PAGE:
There likely isn’t an odd man out on the Leafs blueline – TheLeafsNation

0
9



The Leafs have 7 NHL defensemen now that Travis Dermott is signed. By NHL defensemen, I mean defensemen we all reasonably expect to be on a NHL roster at the start of next season. I’ve counted them. It’s Rielly, Muzzin, Brodie, Dermott, Lehtonen, Holl, and Bogosian. That’s 7. That’s not including Rasmus Sandin or Timothy Liljegren who look like they’ll have another year before becoming NHL fulltimers, and Calle Rosen and Martin Marincin who are solid depth options. We can even look at Teemu Kivihalme as a guy who would normally get a look as a bottom pairing option as a guy in the mix for a NHL job at some point soon. The Leafs are now looking pretty deep on defense. And that’s pretty good.

At this point it’s a challenge to determine how the seven main defensemen are going to fit into 6 spots in the lineup.

I’d argue that the top four should probably look like this:

Advertisement – Continue Reading Below

Rielly-Brodie
Muzzin-Lehtonen (swap in Holl or Dermott if you want to be boring)

And that’s going to leave Dermott, Holl, and Bogosian slotting into the bottom pairing. So somewhere in there is an odd man out, but how often are we truly going to see an odd man out…

Player Age GP PTS ATOI % of GP
Tyson Barrie 28 70 39 21:53 100.00%
Justin Holl 28 68 18 18:31 97.14%
Travis Dermott 23 56 11 17:19 80.00%
Cody Ceci 26 56 8 20:32 80.00%
Jake Muzzin 30 53 23 21:36 75.71%
Morgan Rielly 25 47 27 24:12 67.14%
Rasmus Sandin 19 28 8 14:19 40.00%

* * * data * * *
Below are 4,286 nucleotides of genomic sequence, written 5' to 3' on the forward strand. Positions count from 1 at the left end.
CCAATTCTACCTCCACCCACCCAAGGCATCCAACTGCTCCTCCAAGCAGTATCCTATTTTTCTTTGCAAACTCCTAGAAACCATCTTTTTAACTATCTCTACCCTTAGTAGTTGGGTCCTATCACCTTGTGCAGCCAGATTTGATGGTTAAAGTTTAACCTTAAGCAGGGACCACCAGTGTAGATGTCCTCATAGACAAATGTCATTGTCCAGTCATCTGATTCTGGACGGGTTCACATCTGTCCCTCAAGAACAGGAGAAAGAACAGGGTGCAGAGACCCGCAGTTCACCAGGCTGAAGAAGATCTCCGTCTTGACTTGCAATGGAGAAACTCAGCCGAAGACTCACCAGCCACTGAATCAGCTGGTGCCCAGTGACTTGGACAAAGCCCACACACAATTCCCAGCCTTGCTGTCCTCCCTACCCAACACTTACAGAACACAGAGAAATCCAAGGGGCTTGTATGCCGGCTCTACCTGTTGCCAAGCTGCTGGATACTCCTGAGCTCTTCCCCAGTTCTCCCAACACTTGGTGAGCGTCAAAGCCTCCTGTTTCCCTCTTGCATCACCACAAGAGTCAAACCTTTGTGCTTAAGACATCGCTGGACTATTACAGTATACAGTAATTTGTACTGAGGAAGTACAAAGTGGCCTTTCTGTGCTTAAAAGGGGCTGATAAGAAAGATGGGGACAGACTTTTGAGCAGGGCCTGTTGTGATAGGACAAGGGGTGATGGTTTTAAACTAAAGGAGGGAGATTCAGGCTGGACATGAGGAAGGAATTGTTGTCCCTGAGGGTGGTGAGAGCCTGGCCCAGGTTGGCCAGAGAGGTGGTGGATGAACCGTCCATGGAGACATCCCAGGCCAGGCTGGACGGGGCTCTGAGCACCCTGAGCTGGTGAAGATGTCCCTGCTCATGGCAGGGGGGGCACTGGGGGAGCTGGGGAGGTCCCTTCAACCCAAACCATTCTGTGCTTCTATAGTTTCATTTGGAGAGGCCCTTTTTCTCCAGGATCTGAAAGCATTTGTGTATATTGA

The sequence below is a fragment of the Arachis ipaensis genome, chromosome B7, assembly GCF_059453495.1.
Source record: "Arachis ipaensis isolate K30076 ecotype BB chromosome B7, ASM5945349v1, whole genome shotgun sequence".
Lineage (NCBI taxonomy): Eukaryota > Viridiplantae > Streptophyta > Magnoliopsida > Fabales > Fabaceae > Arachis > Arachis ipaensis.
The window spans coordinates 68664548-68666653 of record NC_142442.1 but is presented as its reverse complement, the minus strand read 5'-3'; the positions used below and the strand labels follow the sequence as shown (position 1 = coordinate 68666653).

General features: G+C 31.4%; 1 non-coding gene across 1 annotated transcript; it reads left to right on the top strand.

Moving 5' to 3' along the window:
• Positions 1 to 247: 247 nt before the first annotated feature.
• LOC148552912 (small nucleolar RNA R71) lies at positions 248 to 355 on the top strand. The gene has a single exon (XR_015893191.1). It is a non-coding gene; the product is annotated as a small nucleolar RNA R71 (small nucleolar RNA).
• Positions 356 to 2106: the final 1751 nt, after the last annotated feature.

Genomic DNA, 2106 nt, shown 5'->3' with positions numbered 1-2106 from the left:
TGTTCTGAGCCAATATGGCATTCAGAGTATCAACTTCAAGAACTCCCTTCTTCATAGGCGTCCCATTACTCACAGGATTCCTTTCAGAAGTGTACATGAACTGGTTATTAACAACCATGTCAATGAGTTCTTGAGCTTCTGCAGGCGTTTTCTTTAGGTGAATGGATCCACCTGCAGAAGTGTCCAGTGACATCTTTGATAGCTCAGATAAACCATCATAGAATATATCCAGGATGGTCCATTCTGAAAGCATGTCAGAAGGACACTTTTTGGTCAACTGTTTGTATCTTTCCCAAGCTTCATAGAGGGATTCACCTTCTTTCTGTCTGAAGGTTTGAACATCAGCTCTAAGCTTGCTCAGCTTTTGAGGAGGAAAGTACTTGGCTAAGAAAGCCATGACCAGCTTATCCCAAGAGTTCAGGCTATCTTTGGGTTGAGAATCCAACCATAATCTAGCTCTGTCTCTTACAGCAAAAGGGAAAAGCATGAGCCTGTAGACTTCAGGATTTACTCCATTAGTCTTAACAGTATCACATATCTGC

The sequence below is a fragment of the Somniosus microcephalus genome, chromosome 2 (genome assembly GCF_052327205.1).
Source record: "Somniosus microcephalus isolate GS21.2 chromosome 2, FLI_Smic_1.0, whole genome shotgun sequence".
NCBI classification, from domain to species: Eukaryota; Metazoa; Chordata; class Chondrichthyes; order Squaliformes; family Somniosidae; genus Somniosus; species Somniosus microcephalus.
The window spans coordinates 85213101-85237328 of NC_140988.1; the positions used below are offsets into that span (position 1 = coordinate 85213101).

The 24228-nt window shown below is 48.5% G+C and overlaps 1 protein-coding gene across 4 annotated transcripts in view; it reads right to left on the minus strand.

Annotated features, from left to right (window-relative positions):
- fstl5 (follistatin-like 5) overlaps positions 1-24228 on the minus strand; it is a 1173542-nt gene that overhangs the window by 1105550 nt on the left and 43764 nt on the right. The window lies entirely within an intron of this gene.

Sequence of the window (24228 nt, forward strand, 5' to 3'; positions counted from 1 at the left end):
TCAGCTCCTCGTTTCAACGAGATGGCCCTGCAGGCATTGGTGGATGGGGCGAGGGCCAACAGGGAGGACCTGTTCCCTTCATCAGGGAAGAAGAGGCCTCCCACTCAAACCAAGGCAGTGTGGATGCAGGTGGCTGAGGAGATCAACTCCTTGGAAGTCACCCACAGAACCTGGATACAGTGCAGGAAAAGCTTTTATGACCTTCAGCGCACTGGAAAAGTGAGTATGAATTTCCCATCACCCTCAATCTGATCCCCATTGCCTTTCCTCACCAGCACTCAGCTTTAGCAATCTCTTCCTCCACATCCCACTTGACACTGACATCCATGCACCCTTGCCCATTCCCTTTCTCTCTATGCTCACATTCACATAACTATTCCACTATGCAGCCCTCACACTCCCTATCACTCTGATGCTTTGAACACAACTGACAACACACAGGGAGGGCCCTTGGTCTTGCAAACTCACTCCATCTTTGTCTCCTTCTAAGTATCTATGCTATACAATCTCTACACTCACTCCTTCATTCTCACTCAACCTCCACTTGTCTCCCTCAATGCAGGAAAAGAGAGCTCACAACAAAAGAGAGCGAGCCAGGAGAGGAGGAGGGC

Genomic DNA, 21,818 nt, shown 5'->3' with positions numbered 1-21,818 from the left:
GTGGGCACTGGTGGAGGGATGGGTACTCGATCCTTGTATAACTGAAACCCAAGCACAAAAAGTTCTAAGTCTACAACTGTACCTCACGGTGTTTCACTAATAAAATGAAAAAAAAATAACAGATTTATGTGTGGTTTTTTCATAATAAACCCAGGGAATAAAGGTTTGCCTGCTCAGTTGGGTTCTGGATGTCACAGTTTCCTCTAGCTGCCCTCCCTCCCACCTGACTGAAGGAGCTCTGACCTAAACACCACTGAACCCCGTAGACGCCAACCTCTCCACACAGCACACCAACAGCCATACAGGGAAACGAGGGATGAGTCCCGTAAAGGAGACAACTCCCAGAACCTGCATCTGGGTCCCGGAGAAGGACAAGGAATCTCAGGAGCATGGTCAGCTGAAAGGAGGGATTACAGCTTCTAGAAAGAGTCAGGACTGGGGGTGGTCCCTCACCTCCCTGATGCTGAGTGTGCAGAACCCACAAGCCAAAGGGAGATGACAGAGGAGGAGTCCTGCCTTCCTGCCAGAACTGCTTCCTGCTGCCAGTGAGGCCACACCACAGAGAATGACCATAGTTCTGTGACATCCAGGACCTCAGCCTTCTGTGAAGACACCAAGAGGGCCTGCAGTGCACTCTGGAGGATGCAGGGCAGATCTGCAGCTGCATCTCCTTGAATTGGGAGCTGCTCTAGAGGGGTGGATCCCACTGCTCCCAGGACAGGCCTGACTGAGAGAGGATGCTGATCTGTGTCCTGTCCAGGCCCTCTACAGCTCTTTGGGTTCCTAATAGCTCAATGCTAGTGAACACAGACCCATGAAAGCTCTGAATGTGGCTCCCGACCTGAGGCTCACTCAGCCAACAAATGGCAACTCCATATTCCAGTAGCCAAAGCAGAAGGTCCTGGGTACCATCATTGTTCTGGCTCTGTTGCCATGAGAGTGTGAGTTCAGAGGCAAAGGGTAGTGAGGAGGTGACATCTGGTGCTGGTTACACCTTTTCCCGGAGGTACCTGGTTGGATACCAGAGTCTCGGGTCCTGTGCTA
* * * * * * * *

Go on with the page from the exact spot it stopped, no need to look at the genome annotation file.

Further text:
Martin Marincin 27 26 4 15:12 37.14%
Timothy Liljegren 20 11 1 10:18 15.71%
Calle Rosen 25 4 1 13:05 5.71%
Kevin Gravel 27 3 0 11:05 4.29%

Last season the Leafs only had one defenseman who played in all 70 regular season games. Only one other defenseman over 80% of the games, and in total 11 different defensemen saw time with the Leafs. And when you consider the Leafs have seen their healthiest defenseman, and one of their other top 4 healthiest defensemen depart this offseason, perhaps some defensive depth is a good thing, especially when Rosen, Kivihalme, Marincin, Liljegren, and Sandin are already accustom to not taking being every day NHL players.

When you factor in the new guys, T.J. Brodie has been pretty healthy throughout his career with the very notable exception of his on ice collapse in practice last fall. Bogosian is much more of a mixed bag, both in that healthy scratching him isn’t out of the realm of possibility because he’ll be much more of a situational player, and in that he is more injury prone than some of the other Leafs defenders.

Advertisement – Continue Reading Below

Looking at another way, 72 games of defense were played by defensemen outside the six. There’s no reason to believe that the top seven defensemen won’t all in a respectable number of games. Throw in a global pandemic and a setup less strict than the bubble the NHL put in place during the 2019-20 Return to Play, and the Leafs being 12 deep on useable defensemen seems like the practical approach.

There’s also the idea that, while there isn’t any shortage of talent in the Leafs forward group that they could attempt to roll an 11F/7D set up, in an attempt to mirror what worked so well for the Lightning in the playoffs, although I’m not sure I’m ready to put Muzzin, Rielly, and Brodie in the same class as Hedman, McDonagh, and Sergachev. Going with the 11F/7D also leaves the Leafs with Justin Holl as a potential forward option, assuming he is willing to tap into his early NCAA days. More than likely they’re sticking with the 12F/6D we should be reasonably expecting of them.

So if you want to look at the roster practically, you shouldn’t count on the Leafs trading a defenseman. And you shouldn’t worry about where everyone is going to fit in, instead enjoy the fact that in a flat cap the Leafs have been able to upgrade in the quality and in the depth of their blueline.

Advertisement – Continue Reading Below